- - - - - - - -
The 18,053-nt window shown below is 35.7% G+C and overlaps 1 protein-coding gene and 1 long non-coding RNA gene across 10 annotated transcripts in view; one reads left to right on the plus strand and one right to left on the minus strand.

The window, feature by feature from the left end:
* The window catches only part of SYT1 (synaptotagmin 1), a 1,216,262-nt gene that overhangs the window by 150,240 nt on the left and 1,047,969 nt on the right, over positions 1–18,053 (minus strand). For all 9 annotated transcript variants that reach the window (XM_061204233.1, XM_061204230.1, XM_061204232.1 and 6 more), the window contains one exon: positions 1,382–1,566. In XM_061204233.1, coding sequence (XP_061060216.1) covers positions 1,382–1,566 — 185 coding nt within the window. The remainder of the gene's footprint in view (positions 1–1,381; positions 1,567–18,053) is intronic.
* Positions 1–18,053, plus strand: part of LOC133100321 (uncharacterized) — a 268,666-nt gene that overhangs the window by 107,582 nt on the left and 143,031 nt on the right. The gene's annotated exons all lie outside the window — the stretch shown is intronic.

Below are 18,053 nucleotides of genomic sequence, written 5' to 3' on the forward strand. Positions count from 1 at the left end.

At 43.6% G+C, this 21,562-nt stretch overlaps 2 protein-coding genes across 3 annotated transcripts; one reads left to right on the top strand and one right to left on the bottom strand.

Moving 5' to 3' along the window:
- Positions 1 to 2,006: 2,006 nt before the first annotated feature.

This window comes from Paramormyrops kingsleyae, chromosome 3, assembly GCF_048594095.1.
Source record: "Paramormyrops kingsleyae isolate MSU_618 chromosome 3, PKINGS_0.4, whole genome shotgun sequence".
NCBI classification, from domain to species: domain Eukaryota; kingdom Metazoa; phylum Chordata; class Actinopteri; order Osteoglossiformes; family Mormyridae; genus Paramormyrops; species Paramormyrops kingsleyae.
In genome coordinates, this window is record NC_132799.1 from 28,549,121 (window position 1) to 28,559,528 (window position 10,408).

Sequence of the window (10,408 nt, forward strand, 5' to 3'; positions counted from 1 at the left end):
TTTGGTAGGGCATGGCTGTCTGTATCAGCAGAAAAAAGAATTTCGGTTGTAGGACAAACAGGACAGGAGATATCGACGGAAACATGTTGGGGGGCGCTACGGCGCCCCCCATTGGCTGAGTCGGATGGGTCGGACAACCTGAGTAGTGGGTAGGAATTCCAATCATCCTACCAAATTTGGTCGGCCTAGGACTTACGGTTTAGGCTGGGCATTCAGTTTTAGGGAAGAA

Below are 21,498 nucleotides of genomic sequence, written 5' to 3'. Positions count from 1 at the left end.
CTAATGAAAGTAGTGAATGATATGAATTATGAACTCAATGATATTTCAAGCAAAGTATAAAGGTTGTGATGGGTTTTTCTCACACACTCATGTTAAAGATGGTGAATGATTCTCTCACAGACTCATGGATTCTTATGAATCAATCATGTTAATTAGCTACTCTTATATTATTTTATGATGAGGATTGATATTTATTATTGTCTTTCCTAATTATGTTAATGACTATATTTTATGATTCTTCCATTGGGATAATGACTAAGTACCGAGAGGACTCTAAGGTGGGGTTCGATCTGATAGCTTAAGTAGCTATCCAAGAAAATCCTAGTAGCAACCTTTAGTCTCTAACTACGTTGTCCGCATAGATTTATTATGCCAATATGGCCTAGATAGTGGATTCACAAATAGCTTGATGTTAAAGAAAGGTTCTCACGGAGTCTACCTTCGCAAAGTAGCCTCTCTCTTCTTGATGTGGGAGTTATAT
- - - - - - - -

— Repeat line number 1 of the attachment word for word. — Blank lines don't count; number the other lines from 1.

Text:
The 18,053-nt window shown below is 35.7% G+C and overlaps 1 protein-coding gene and 1 long non-coding RNA gene across 10 annotated transcripts in view; one reads left to right on the plus strand and one right to left on the minus strand.